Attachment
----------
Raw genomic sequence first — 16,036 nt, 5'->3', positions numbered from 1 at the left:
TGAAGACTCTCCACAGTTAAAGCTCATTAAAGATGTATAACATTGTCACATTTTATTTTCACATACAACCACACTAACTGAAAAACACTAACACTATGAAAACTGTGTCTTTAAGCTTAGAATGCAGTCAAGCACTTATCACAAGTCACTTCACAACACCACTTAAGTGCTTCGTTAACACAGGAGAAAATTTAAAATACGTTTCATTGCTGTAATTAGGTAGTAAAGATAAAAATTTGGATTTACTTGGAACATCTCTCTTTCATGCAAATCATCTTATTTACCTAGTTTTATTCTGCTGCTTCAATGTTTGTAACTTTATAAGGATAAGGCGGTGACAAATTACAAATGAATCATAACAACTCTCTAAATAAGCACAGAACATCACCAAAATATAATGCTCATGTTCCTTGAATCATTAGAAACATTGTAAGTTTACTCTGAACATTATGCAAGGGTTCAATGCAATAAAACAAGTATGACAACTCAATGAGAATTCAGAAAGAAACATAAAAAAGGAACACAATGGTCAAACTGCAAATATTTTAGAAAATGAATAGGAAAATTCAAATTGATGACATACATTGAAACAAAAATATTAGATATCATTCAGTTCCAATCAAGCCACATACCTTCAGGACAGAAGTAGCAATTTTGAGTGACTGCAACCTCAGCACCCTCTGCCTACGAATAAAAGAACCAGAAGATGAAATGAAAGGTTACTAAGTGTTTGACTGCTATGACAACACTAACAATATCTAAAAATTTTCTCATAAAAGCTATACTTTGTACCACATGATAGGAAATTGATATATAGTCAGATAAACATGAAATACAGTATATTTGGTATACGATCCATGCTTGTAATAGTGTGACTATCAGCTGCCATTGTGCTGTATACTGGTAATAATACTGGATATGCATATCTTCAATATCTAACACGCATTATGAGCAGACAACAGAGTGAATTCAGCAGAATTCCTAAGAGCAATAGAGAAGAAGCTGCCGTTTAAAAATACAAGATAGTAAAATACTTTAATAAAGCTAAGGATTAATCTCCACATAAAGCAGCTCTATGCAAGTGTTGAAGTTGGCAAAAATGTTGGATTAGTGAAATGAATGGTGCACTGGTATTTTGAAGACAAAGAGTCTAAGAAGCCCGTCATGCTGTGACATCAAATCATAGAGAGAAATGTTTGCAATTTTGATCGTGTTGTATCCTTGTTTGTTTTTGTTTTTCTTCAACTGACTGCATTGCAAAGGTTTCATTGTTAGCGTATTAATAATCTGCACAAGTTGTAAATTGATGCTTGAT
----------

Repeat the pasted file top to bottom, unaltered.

Raw genomic sequence first — 16,036 nt, 5'->3', positions numbered from 1 at the left:
TGAAGACTCTCCACAGTTAAAGCTCATTAAAGATGTATAACATTGTCACATTTTATTTTCACATACAACCACACTAACTGAAAAACACTAACACTATGAAAACTGTGTCTTTAAGCTTAGAATGCAGTCAAGCACTTATCACAAGTCACTTCACAACACCACTTAAGTGCTTCGTTAACACAGGAGAAAATTTAAAATACGTTTCATTGCTGTAATTAGGTAGTAAAGATAAAAATTTGGATTTACTTGGAACATCTCTCTTTCATGCAAATCATCTTATTTACCTAGTTTTATTCTGCTGCTTCAATGTTTGTAACTTTATAAGGATAAGGCGGTGACAAATTACAAATGAATCATAACAACTCTCTAAATAAGCACAGAACATCACCAAAATATAATGCTCATGTTCCTTGAATCATTAGAAACATTGTAAGTTTACTCTGAACATTATGCAAGGGTTCAATGCAATAAAACAAGTATGACAACTCAATGAGAATTCAGAAAGAAACATAAAAAAGGAACACAATGGTCAAACTGCAAATATTTTAGAAAATGAATAGGAAAATTCAAATTGATGACATACATTGAAACAAAAATATTAGATATCATTCAGTTCCAATCAAGCCACATACCTTCAGGACAGAAGTAGCAATTTTGAGTGACTGCAACCTCAGCACCCTCTGCCTACGAATAAAAGAACCAGAAGATGAAATGAAAGGTTACTAAGTGTTTGACTGCTATGACAACACTAACAATATCTAAAAATTTTCTCATAAAAGCTATACTTTGTACCACATGATAGGAAATTGATATATAGTCAGATAAACATGAAATACAGTATATTTGGTATACGATCCATGCTTGTAATAGTGTGACTATCAGCTGCCATTGTGCTGTATACTGGTAATAATACTGGATATGCATATCTTCAATATCTAACACGCATTATGAGCAGACAACAGAGTGAATTCAGCAGAATTCCTAAGAGCAATAGAGAAGAAGCTGCCGTTTAAAAATACAAGATAGTAAAATACTTTAATAAAGCTAAGGATTAATCTCCACATAAAGCAGCTCTATGCAAGTGTTGAAGTTGGCAAAAATGTTGGATTAGTGAAATGAATGGTGCACTGGTATTTTGAAGACAAAGAGTCTAAGAAGCCCGTCATGCTGTGACATCAAATCATAGAGAGAAATGTTTGCAATTTTGATCGTGTTGTATCCTTGTTTGTTTTTGTTTTTCTTCAACTGACTGCATTGCAAAGGTTTCATTGTTAGCGTATTAATAATCTGCACAAGTTGTAAATTGATGCTTGAT